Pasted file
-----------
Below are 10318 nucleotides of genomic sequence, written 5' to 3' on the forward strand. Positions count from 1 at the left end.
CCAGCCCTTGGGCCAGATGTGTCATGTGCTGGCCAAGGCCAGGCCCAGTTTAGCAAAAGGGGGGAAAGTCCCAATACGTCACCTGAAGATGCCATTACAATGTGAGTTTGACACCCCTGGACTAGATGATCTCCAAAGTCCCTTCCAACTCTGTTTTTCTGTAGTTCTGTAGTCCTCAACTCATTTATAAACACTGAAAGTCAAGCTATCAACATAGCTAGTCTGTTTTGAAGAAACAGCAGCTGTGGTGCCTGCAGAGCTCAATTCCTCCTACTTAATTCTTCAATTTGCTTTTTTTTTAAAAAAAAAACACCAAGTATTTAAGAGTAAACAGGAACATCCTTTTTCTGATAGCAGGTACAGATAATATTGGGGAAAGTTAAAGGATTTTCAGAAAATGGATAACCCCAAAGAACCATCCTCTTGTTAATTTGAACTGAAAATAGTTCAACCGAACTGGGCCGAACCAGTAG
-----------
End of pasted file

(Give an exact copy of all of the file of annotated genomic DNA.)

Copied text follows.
Below are 10318 nucleotides of genomic sequence, written 5' to 3' on the forward strand. Positions count from 1 at the left end.
CCAGCCCTTGGGCCAGATGTGTCATGTGCTGGCCAAGGCCAGGCCCAGTTTAGCAAAAGGGGGGAAAGTCCCAATACGTCACCTGAAGATGCCATTACAATGTGAGTTTGACACCCCTGGACTAGATGATCTCCAAAGTCCCTTCCAACTCTGTTTTTCTGTAGTTCTGTAGTCCTCAACTCATTTATAAACACTGAAAGTCAAGCTATCAACATAGCTAGTCTGTTTTGAAGAAACAGCAGCTGTGGTGCCTGCAGAGCTCAATTCCTCCTACTTAATTCTTCAATTTGCTTTTTTTTTAAAAAAAAAACACCAAGTATTTAAGAGTAAACAGGAACATCCTTTTTCTGATAGCAGGTACAGATAATATTGGGGAAAGTTAAAGGATTTTCAGAAAATGGATAACCCCAAAGAACCATCCTCTTGTTAATTTGAACTGAAAATAGTTCAACCGAACTGGGCCGAACCAGTAG